Nadia opened her eyes to find a tall, thin, and impeccably dressed older man standing in the doorway. “Come in. I’m awake.” She sat up, plumping a pillow behind her back for support.
Rather than move forward to shake her hand, the man pulled the one chair in the room over to the side of the bed and sat down. He had a leather portfolio in his hand. When he opened it, she spotted a yellow tablet inside. She also noticed him withdraw a fancy fountain pen from an inside pocket of his tailored suit and remove the cap. Crossing his legs, he propped the tablet on his thigh and gave her a practiced smile.
“And you are…” she prodded.
The expression of disbelief was expected. What she wasn’t anticipating was the smug grin that replaced it. Immediately, Nadia knew she neither liked the man nor trusted him.
“You know who I am. I’ve been your psychiatrist since you were eighteen, Ehrynn.” His tone was condescending, further annoying her.
Psychiatrist? She mentally shrugged. She shouldn’t be surprised these people would think she was running on three cylinders. But it didn’t give the man the right to automatically assume she was trying to pull some kind of scam. Rather than respond, she clasped her hands in her lap and waited for the man to continue. The doctor scratched a few notes on his pad before addressing her again.
“I understand you claim you’re no longer Ehrynn Rose. That you’re some other person instead, inhabiting her body.”
“That’s true. My name is Nadia Logermeyer.”
“For the sake of argument, I’ll go along with you. Where are you from, Nadia?”
“The city or the state?”
Scritch, scratch, scratch. The sound of the fountain pen’s nub against the paper was starting to irritate her. To counter it, she decided to go on the offensive.
“Where am I? Am I still on Long Island?”
“You’re in Houston. Texas.”
Nadia gasped softly. “Texas?”
“Ehrynn, or rather Nadia, do you know how you managed to inhabit Ehrynn’s body?”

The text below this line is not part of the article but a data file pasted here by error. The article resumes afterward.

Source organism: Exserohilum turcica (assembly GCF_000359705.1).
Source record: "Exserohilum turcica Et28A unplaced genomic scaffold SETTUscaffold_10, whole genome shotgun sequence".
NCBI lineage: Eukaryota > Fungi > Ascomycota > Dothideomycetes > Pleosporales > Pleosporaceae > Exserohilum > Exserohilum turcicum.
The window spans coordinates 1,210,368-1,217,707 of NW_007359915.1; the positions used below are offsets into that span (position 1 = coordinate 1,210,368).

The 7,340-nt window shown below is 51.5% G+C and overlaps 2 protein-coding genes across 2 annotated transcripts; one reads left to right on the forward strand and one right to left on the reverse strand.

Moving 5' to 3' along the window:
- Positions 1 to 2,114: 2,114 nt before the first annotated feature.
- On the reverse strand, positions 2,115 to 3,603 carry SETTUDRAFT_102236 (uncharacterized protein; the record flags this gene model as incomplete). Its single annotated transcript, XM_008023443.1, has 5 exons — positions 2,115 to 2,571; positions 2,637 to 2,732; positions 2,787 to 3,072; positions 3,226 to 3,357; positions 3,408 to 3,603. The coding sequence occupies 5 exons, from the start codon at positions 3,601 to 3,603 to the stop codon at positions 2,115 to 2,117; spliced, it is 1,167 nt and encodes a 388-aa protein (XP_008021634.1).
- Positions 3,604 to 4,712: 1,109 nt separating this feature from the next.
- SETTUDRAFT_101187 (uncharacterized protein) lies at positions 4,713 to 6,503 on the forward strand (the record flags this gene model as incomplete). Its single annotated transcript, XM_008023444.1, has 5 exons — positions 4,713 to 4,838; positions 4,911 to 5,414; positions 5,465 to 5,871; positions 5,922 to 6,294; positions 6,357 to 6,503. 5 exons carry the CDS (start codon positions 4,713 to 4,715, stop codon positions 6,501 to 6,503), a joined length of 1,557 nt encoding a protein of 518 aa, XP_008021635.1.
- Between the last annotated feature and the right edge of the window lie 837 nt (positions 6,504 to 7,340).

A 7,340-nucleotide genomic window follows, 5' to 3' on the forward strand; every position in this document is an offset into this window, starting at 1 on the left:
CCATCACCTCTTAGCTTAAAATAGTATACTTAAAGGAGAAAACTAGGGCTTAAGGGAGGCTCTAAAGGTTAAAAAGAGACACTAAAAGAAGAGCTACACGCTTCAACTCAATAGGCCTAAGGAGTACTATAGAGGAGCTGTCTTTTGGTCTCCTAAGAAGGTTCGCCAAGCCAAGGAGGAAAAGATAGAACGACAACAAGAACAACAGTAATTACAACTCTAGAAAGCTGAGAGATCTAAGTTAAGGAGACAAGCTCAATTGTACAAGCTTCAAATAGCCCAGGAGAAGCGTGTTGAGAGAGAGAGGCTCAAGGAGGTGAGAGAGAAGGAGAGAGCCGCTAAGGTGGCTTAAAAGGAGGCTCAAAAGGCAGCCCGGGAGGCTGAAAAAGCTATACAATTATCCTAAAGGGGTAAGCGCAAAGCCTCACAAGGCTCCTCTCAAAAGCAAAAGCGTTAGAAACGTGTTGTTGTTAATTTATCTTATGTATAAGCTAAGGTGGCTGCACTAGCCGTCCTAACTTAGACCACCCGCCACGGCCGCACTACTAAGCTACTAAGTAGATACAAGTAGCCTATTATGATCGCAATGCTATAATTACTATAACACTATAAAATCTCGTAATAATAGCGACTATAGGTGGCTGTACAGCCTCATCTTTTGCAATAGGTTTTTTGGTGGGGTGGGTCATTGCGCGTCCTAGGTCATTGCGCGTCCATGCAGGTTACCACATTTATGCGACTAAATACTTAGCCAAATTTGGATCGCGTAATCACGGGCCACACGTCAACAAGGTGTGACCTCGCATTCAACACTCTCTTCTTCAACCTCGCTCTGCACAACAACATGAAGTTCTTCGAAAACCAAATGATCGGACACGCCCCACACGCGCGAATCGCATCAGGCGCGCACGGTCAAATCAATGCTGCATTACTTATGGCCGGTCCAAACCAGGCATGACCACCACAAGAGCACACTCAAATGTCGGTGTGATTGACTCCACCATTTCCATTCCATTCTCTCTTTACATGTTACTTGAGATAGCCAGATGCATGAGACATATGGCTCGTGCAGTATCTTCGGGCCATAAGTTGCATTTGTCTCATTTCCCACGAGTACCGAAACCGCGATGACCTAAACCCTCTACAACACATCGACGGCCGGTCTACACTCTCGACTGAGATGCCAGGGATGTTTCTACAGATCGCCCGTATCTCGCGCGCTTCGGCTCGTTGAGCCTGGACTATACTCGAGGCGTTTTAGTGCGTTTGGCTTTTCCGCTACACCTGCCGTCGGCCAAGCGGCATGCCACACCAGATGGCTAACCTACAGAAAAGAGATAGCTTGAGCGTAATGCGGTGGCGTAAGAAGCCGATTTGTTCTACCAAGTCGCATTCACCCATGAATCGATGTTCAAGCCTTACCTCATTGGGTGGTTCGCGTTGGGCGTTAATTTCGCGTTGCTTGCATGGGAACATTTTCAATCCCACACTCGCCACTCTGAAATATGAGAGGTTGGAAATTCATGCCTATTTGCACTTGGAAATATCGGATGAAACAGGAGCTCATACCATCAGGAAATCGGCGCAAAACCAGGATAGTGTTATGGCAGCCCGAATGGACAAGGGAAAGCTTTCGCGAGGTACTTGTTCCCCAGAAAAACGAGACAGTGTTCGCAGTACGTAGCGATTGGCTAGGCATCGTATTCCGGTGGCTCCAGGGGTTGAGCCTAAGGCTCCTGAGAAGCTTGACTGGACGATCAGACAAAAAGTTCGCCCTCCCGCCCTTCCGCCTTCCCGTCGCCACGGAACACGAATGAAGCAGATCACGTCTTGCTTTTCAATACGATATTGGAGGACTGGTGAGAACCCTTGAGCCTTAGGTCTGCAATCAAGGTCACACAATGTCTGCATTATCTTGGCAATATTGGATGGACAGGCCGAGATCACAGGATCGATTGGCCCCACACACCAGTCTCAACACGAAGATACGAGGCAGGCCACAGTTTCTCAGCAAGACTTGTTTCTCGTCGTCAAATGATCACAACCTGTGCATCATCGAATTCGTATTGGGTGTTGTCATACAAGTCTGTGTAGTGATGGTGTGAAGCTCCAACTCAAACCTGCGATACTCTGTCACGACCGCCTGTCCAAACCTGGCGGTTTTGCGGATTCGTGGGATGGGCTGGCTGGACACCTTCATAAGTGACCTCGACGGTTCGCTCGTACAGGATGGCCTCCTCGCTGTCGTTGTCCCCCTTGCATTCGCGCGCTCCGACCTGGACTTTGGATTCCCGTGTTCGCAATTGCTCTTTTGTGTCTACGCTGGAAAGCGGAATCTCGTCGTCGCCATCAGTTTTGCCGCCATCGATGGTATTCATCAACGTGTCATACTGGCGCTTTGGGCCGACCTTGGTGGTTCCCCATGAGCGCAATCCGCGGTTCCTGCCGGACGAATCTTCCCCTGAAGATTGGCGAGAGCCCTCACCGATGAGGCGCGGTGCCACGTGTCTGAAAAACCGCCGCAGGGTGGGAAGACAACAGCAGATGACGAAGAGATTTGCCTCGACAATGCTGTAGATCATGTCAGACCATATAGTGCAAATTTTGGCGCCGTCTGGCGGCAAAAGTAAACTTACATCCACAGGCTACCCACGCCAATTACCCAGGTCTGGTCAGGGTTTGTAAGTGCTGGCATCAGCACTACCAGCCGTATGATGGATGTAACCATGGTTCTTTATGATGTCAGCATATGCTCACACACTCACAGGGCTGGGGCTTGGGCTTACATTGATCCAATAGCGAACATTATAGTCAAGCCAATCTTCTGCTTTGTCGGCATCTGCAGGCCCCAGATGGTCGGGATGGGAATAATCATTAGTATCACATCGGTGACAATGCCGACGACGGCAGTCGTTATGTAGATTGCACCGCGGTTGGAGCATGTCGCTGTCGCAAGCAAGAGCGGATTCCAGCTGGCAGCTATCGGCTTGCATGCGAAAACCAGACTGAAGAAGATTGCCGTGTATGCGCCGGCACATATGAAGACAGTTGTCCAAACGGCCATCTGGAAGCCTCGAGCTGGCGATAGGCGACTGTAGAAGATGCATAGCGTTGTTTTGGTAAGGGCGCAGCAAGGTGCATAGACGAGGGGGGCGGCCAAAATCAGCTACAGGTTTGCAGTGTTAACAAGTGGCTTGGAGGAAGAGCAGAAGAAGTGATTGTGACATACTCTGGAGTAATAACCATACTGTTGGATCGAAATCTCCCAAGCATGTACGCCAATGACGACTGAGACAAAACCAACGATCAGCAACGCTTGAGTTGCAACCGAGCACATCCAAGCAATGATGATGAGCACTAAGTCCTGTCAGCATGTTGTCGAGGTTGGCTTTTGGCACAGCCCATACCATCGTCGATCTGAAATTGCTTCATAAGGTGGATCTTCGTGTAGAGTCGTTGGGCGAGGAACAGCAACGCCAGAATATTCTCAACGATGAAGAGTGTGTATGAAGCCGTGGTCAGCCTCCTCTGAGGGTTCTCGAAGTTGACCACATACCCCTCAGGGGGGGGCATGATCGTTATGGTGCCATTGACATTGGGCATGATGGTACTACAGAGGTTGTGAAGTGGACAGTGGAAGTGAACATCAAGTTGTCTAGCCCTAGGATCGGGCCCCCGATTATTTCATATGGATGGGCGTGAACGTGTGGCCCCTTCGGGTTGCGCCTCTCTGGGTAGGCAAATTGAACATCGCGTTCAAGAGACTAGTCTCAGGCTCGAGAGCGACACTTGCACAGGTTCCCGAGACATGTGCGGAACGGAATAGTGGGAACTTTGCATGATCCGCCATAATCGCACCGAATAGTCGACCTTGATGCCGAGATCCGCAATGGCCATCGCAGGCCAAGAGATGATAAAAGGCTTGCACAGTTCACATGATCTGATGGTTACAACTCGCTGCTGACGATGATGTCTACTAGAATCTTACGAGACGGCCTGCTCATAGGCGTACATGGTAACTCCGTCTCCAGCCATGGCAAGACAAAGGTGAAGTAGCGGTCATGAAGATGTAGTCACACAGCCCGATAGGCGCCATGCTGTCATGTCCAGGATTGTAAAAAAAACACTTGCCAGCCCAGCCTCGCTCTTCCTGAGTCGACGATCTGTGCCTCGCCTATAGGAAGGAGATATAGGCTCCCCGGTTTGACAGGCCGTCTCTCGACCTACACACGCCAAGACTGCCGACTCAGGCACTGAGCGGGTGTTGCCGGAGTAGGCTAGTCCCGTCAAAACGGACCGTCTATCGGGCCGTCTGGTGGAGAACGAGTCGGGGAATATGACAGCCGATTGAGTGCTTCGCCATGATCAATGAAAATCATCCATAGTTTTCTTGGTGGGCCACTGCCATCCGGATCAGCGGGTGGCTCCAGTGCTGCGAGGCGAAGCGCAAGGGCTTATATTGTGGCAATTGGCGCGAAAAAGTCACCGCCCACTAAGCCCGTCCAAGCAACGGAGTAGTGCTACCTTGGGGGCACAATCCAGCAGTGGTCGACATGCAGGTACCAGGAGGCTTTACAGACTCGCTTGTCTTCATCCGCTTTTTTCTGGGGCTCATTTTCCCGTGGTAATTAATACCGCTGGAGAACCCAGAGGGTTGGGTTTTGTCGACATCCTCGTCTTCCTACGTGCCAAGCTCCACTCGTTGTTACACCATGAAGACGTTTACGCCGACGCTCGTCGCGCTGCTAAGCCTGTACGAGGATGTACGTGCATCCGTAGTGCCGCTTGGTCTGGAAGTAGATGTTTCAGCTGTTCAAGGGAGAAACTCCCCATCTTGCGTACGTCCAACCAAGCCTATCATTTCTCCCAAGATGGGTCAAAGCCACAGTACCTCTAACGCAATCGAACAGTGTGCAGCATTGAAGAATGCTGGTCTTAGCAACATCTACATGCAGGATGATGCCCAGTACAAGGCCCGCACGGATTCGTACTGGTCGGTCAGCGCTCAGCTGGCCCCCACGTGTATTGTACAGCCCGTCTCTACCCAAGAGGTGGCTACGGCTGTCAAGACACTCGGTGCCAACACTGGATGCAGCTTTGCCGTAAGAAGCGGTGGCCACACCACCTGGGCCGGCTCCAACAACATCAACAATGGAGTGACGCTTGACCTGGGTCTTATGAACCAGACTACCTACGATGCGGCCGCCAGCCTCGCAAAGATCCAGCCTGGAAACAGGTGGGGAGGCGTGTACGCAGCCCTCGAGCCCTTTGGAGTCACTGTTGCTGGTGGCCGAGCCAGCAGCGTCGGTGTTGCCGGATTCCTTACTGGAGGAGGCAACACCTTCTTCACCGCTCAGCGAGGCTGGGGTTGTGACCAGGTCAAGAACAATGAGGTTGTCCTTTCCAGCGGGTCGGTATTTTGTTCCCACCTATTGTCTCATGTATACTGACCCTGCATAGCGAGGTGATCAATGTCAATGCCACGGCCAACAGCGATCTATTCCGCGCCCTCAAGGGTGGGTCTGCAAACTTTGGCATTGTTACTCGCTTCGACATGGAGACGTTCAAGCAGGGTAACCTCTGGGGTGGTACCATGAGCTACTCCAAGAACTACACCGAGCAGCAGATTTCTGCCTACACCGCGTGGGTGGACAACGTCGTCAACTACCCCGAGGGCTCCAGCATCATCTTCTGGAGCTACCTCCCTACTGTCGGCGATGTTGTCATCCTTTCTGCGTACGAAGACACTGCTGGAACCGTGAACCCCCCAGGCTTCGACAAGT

“I wish I knew.”
“Can you tell me a little about yourself?”
“Well, for beginners, do you look anything like Ehrynn?”
Nadia shook her head. “No. For one thing, I’m a redhead.”
“A real redhead?”
She glanced at her hands to keep the man from seeing her rising irritation. “I’m twenty-seven years old. I’m a dental assistant at Parkhurst Dental Associates. My mother’s name was Daysha. My father was Oris. Dad died from lung cancer when I was fifteen. He was a smoker. Mom died two years ago from ovarian cancer. I had a younger sister, but she died two years ago.”
Nadia looked at him. “She’d stopped at the market for some milk on her way home and got shot by an eighteen-year-old hopped-up meth addict who tried to hold up the place.”
More scratching on the yellow tablet.
“You seem to have your story all worked out,” the man casually remarked.
“It’s the truth,” she retorted. It was becoming more and more difficult to curb her tongue. “You said you’ve known Ehrynn since she was eighteen?”
“Mind if I ask you a few questions about her? Kind of help me fill in the blanks, so to speak?” Since it was supposedly herself she wanted to talk about, she knew the man wouldn’t be restricted about sharing that information.